To support vibrant high streets and communities thrive, pavement licensing red-tape will be permanently scrapped, freeing up businesses to serve food al fresco and attract diners all year round.

    During the pandemic, restaurants, pubs and bars were granted temporary powers to serve guests on pavements, helping to mitigate lost floorspace for tables due to social distancing requirements.

    Through new legislation, these powers will be made permanent to expand capacity for businesses to boost local economies and inject life into local communities.

    The Levelling up and Regeneration Bill follows publication of the government’s flagship Levelling Up White Paper which set out plans to transform the UK by spreading opportunity and prosperity to all parts of it.

    The UK Government is also providing £1.7bn of temporary business rates relief in 2022-23 for up to 400,000 retail, hospitality and leisure properties to support the high street.

    The High Streets Task Force will continue to support communities to regenerate their high streets to reflect evolving local needs. It is already supporting 84 local authorities with access to expert support in areas such as placemaking, planning and design.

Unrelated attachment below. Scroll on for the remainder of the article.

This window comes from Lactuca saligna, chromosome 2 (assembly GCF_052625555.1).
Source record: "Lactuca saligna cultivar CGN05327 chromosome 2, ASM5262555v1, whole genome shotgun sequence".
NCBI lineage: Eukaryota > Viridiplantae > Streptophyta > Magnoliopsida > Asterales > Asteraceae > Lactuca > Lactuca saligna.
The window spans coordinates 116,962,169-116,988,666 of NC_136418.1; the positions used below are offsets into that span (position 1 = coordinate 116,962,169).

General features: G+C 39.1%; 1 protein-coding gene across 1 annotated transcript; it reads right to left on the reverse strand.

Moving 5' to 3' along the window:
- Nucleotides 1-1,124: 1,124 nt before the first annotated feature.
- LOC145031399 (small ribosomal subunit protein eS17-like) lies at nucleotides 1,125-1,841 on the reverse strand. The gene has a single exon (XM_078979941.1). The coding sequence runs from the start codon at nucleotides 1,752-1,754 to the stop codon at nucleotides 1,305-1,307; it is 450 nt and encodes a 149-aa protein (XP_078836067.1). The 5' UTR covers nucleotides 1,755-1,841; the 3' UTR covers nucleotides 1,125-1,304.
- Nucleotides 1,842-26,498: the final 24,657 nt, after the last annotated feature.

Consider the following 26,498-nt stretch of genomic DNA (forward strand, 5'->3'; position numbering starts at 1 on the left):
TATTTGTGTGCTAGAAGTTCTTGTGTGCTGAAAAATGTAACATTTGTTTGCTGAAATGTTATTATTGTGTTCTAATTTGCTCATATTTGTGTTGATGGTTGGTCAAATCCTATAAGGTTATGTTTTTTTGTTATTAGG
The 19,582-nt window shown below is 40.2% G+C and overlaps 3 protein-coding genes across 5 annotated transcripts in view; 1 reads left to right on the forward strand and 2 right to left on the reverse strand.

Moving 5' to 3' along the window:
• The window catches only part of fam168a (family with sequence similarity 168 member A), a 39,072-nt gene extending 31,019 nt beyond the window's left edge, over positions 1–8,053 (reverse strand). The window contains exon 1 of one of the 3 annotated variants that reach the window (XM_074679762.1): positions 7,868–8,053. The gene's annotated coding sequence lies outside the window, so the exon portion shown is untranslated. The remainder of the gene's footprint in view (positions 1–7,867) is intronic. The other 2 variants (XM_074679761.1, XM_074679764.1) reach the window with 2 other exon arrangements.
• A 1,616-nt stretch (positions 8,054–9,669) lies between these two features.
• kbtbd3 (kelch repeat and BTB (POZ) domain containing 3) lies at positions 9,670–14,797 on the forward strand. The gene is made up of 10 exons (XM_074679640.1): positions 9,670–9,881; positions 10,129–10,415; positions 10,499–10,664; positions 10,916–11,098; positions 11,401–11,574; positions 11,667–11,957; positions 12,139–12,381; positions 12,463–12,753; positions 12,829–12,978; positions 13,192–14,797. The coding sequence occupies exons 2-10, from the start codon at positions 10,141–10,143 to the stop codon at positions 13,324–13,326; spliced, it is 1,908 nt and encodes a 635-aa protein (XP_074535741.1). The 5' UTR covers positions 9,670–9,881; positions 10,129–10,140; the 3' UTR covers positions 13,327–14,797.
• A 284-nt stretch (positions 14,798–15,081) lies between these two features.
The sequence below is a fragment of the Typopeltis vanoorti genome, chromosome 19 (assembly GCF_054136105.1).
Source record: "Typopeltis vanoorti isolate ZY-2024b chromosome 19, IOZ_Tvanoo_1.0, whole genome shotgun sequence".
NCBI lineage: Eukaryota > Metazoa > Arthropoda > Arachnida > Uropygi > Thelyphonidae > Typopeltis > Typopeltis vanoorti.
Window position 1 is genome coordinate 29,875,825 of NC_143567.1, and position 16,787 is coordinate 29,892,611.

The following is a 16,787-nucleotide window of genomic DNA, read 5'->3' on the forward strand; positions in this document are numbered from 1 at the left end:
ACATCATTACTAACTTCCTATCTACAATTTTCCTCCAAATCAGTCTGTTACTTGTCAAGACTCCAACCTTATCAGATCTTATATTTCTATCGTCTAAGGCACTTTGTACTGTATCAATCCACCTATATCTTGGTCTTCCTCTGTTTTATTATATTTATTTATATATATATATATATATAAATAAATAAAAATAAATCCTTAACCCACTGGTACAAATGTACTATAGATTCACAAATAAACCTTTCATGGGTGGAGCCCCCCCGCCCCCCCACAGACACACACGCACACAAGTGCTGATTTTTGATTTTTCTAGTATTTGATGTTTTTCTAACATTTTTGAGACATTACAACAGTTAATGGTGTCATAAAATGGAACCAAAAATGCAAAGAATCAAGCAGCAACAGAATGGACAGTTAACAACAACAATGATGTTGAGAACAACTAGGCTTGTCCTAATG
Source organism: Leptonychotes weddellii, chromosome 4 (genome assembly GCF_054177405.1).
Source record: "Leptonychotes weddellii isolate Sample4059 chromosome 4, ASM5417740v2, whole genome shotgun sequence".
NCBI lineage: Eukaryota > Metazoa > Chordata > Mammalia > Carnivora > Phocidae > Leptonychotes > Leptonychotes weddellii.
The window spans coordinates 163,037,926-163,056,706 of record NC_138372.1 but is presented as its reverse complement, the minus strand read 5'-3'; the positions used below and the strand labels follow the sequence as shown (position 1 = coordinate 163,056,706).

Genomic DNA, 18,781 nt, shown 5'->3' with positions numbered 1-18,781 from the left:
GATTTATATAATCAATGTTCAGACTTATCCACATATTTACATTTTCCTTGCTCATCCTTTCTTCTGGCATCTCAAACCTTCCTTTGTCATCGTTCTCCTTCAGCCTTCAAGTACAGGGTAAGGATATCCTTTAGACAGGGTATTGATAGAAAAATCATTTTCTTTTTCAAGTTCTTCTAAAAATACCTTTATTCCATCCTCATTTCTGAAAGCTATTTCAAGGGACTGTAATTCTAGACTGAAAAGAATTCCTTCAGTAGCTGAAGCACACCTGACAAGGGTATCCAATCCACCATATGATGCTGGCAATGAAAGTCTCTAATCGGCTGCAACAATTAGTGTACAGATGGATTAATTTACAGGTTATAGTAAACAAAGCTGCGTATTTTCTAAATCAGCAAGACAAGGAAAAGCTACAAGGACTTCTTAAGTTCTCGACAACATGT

Source: gov.uk May 8th 2022

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  4. jayjay2000 says:09/05/2022 09:58 AM
    As usual the devil will be in the detail but I'd be surprised if this was not just another Conservative HQ manouevre to jack up profits for the big builders and their mates.
    Will there be a requirement for the shops to remain as shops or to be turned into some sort of social area? Or just box ticked into being able to be turned into lucrative housing.
    Forget the reference to 'social housing' - that slippery character Gove (try reading 'Diary of An MPs Wife' which is very illuminating) has already said he fancies now selling off Housing Association properties via 'Right to Buy'
    Just a reminder of what happened to Council properties after RtB - 50% of them are now rented out by their new private owners (seldom the people who originally lived in them) often to people on benefits. So - for example in London - whereas usually we the taxpayer would have been paying £560 pcm to house a family of four in 'proper' Council housing (with the money effectively being received back into our hands) we are now paying c £1400 pcm with the money going straight into the pockets of some spiv.
    Amusing how the less sane Tory members scream and shout about layabouts abusing the system - of course those people exist but the real gouging is taking place by others. With a nod and a wink from the present-day version of the Conservatives.
    And for any Lab/Lib supporters out there I seem to remember that they really didn't want to do much to change this situation - note how Starmer did not raise his head above the parapet when Gove mentioned selling off the HA properties.